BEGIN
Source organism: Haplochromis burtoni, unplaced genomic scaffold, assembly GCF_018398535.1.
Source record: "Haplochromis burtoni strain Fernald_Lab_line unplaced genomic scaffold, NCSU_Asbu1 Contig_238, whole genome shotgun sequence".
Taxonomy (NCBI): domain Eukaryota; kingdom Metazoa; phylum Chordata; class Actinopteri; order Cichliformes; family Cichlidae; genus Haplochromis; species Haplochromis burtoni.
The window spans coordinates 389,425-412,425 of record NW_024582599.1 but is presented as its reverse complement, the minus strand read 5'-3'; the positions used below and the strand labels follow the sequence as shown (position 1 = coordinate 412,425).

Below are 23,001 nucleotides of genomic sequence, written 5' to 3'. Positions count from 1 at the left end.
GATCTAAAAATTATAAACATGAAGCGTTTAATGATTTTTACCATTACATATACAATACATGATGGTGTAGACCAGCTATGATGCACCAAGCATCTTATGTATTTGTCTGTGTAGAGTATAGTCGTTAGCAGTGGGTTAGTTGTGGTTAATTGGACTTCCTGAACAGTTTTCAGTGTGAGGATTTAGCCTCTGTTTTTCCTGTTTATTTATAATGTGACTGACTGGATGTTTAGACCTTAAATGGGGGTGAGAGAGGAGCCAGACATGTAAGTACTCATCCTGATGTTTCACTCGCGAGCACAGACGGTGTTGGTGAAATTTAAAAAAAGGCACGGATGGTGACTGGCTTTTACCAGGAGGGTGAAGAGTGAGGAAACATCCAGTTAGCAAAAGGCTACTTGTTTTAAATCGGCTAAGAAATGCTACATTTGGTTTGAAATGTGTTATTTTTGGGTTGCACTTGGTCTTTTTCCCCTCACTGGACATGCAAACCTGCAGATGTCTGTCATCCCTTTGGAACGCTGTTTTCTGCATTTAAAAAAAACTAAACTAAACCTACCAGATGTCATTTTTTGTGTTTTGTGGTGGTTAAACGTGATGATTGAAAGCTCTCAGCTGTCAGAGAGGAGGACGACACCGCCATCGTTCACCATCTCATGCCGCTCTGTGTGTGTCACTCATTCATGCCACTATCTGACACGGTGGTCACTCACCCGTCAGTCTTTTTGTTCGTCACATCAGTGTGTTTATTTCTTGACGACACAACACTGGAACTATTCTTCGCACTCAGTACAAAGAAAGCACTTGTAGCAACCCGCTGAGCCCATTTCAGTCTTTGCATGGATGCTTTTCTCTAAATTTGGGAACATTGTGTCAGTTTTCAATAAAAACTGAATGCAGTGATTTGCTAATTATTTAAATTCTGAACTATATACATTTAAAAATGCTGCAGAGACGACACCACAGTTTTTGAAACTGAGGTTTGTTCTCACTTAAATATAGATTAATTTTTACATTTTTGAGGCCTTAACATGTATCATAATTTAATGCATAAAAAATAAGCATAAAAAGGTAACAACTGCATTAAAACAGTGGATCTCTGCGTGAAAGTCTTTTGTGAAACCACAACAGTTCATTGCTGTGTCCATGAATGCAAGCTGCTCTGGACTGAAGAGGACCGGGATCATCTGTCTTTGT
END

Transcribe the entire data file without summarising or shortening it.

Source organism: Haplochromis burtoni, unplaced genomic scaffold, assembly GCF_018398535.1.
Source record: "Haplochromis burtoni strain Fernald_Lab_line unplaced genomic scaffold, NCSU_Asbu1 Contig_238, whole genome shotgun sequence".
Taxonomy (NCBI): domain Eukaryota; kingdom Metazoa; phylum Chordata; class Actinopteri; order Cichliformes; family Cichlidae; genus Haplochromis; species Haplochromis burtoni.
The window spans coordinates 389,425-412,425 of record NW_024582599.1 but is presented as its reverse complement, the minus strand read 5'-3'; the positions used below and the strand labels follow the sequence as shown (position 1 = coordinate 412,425).

Below are 23,001 nucleotides of genomic sequence, written 5' to 3'. Positions count from 1 at the left end.
GATCTAAAAATTATAAACATGAAGCGTTTAATGATTTTTACCATTACATATACAATACATGATGGTGTAGACCAGCTATGATGCACCAAGCATCTTATGTATTTGTCTGTGTAGAGTATAGTCGTTAGCAGTGGGTTAGTTGTGGTTAATTGGACTTCCTGAACAGTTTTCAGTGTGAGGATTTAGCCTCTGTTTTTCCTGTTTATTTATAATGTGACTGACTGGATGTTTAGACCTTAAATGGGGGTGAGAGAGGAGCCAGACATGTAAGTACTCATCCTGATGTTTCACTCGCGAGCACAGACGGTGTTGGTGAAATTTAAAAAAAGGCACGGATGGTGACTGGCTTTTACCAGGAGGGTGAAGAGTGAGGAAACATCCAGTTAGCAAAAGGCTACTTGTTTTAAATCGGCTAAGAAATGCTACATTTGGTTTGAAATGTGTTATTTTTGGGTTGCACTTGGTCTTTTTCCCCTCACTGGACATGCAAACCTGCAGATGTCTGTCATCCCTTTGGAACGCTGTTTTCTGCATTTAAAAAAAACTAAACTAAACCTACCAGATGTCATTTTTTGTGTTTTGTGGTGGTTAAACGTGATGATTGAAAGCTCTCAGCTGTCAGAGAGGAGGACGACACCGCCATCGTTCACCATCTCATGCCGCTCTGTGTGTGTCACTCATTCATGCCACTATCTGACACGGTGGTCACTCACCCGTCAGTCTTTTTGTTCGTCACATCAGTGTGTTTATTTCTTGACGACACAACACTGGAACTATTCTTCGCACTCAGTACAAAGAAAGCACTTGTAGCAACCCGCTGAGCCCATTTCAGTCTTTGCATGGATGCTTTTCTCTAAATTTGGGAACATTGTGTCAGTTTTCAATAAAAACTGAATGCAGTGATTTGCTAATTATTTAAATTCTGAACTATATACATTTAAAAATGCTGCAGAGACGACACCACAGTTTTTGAAACTGAGGTTTGTTCTCACTTAAATATAGATTAATTTTTACATTTTTGAGGCCTTAACATGTATCATAATTTAATGCATAAAAAATAAGCATAAAAAGGTAACAACTGCATTAAAACAGTGGATCTCTGCGTGAAAGTCTTTTGTGAAACCACAACAGTTCATTGCTGTGTCCATGAATGCAAGCTGCTCTGGACTGAAGAGGACCGGGATCATCTGTCTTTGT